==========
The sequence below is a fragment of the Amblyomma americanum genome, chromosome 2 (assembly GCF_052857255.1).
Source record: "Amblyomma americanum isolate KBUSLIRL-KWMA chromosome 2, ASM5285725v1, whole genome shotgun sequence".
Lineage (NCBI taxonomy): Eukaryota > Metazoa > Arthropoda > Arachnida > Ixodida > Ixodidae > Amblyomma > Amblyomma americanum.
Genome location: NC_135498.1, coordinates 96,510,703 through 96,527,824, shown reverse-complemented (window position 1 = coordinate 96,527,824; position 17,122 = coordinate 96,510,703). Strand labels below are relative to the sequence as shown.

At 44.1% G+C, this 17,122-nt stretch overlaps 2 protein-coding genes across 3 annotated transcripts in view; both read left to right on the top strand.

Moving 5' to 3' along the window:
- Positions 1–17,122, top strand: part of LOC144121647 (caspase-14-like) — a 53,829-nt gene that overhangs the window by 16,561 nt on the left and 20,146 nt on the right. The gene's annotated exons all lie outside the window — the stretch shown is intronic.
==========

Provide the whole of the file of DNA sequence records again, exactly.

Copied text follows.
The sequence below is a fragment of the Amblyomma americanum genome, chromosome 2 (assembly GCF_052857255.1).
Source record: "Amblyomma americanum isolate KBUSLIRL-KWMA chromosome 2, ASM5285725v1, whole genome shotgun sequence".
Lineage (NCBI taxonomy): Eukaryota > Metazoa > Arthropoda > Arachnida > Ixodida > Ixodidae > Amblyomma > Amblyomma americanum.
Genome location: NC_135498.1, coordinates 96,510,703 through 96,527,824, shown reverse-complemented (window position 1 = coordinate 96,527,824; position 17,122 = coordinate 96,510,703). Strand labels below are relative to the sequence as shown.

At 44.1% G+C, this 17,122-nt stretch overlaps 2 protein-coding genes across 3 annotated transcripts in view; both read left to right on the top strand.

Moving 5' to 3' along the window:
- Positions 1–17,122, top strand: part of LOC144121647 (caspase-14-like) — a 53,829-nt gene that overhangs the window by 16,561 nt on the left and 20,146 nt on the right. The gene's annotated exons all lie outside the window — the stretch shown is intronic.